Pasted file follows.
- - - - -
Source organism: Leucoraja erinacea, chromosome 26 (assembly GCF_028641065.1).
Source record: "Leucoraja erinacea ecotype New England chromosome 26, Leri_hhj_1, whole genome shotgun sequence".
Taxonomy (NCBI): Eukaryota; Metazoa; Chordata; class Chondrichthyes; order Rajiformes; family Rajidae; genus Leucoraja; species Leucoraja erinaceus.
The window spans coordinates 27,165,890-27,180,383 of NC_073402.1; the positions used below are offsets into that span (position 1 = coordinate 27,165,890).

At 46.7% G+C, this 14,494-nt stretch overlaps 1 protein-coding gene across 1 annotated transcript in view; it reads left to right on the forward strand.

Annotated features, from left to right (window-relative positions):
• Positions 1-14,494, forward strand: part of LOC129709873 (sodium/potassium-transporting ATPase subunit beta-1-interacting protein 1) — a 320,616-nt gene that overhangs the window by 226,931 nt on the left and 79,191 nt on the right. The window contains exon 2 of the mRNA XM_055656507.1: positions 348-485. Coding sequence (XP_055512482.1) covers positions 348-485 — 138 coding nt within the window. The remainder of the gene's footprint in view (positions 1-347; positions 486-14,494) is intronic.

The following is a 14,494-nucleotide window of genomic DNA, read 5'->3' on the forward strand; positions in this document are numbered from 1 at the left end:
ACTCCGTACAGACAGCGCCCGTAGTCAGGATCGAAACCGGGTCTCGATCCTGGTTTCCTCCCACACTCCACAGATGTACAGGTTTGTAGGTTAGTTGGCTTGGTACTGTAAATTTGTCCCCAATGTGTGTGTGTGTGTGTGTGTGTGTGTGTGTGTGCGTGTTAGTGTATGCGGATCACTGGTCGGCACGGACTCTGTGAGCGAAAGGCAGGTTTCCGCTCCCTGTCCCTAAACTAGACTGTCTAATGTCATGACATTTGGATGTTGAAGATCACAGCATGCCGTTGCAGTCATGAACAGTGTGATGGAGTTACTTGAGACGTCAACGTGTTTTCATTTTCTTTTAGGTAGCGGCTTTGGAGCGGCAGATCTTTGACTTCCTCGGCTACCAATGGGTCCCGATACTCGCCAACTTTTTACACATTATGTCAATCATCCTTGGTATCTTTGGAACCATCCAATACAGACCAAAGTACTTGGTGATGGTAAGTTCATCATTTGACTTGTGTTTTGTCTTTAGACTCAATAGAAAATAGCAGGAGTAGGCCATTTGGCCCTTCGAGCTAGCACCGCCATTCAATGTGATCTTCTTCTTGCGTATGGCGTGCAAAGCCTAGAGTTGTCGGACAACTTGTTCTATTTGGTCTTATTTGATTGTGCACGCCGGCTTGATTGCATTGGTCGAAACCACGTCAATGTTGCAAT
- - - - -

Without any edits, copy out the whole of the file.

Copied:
Source organism: Leucoraja erinacea, chromosome 26 (assembly GCF_028641065.1).
Source record: "Leucoraja erinacea ecotype New England chromosome 26, Leri_hhj_1, whole genome shotgun sequence".
Taxonomy (NCBI): Eukaryota; Metazoa; Chordata; class Chondrichthyes; order Rajiformes; family Rajidae; genus Leucoraja; species Leucoraja erinaceus.
The window spans coordinates 27,165,890-27,180,383 of NC_073402.1; the positions used below are offsets into that span (position 1 = coordinate 27,165,890).

At 46.7% G+C, this 14,494-nt stretch overlaps 1 protein-coding gene across 1 annotated transcript in view; it reads left to right on the forward strand.

Annotated features, from left to right (window-relative positions):
• Positions 1-14,494, forward strand: part of LOC129709873 (sodium/potassium-transporting ATPase subunit beta-1-interacting protein 1) — a 320,616-nt gene that overhangs the window by 226,931 nt on the left and 79,191 nt on the right. The window contains exon 2 of the mRNA XM_055656507.1: positions 348-485. Coding sequence (XP_055512482.1) covers positions 348-485 — 138 coding nt within the window. The remainder of the gene's footprint in view (positions 1-347; positions 486-14,494) is intronic.

The following is a 14,494-nucleotide window of genomic DNA, read 5'->3' on the forward strand; positions in this document are numbered from 1 at the left end:
ACTCCGTACAGACAGCGCCCGTAGTCAGGATCGAAACCGGGTCTCGATCCTGGTTTCCTCCCACACTCCACAGATGTACAGGTTTGTAGGTTAGTTGGCTTGGTACTGTAAATTTGTCCCCAATGTGTGTGTGTGTGTGTGTGTGTGTGTGTGTGTGCGTGTTAGTGTATGCGGATCACTGGTCGGCACGGACTCTGTGAGCGAAAGGCAGGTTTCCGCTCCCTGTCCCTAAACTAGACTGTCTAATGTCATGACATTTGGATGTTGAAGATCACAGCATGCCGTTGCAGTCATGAACAGTGTGATGGAGTTACTTGAGACGTCAACGTGTTTTCATTTTCTTTTAGGTAGCGGCTTTGGAGCGGCAGATCTTTGACTTCCTCGGCTACCAATGGGTCCCGATACTCGCCAACTTTTTACACATTATGTCAATCATCCTTGGTATCTTTGGAACCATCCAATACAGACCAAAGTACTTGGTGATGGTAAGTTCATCATTTGACTTGTGTTTTGTCTTTAGACTCAATAGAAAATAGCAGGAGTAGGCCATTTGGCCCTTCGAGCTAGCACCGCCATTCAATGTGATCTTCTTCTTGCGTATGGCGTGCAAAGCCTAGAGTTGTCGGACAACTTGTTCTATTTGGTCTTATTTGATTGTGCACGCCGGCTTGATTGCATTGGTCGAAACCACGTCAATGTTGCAAT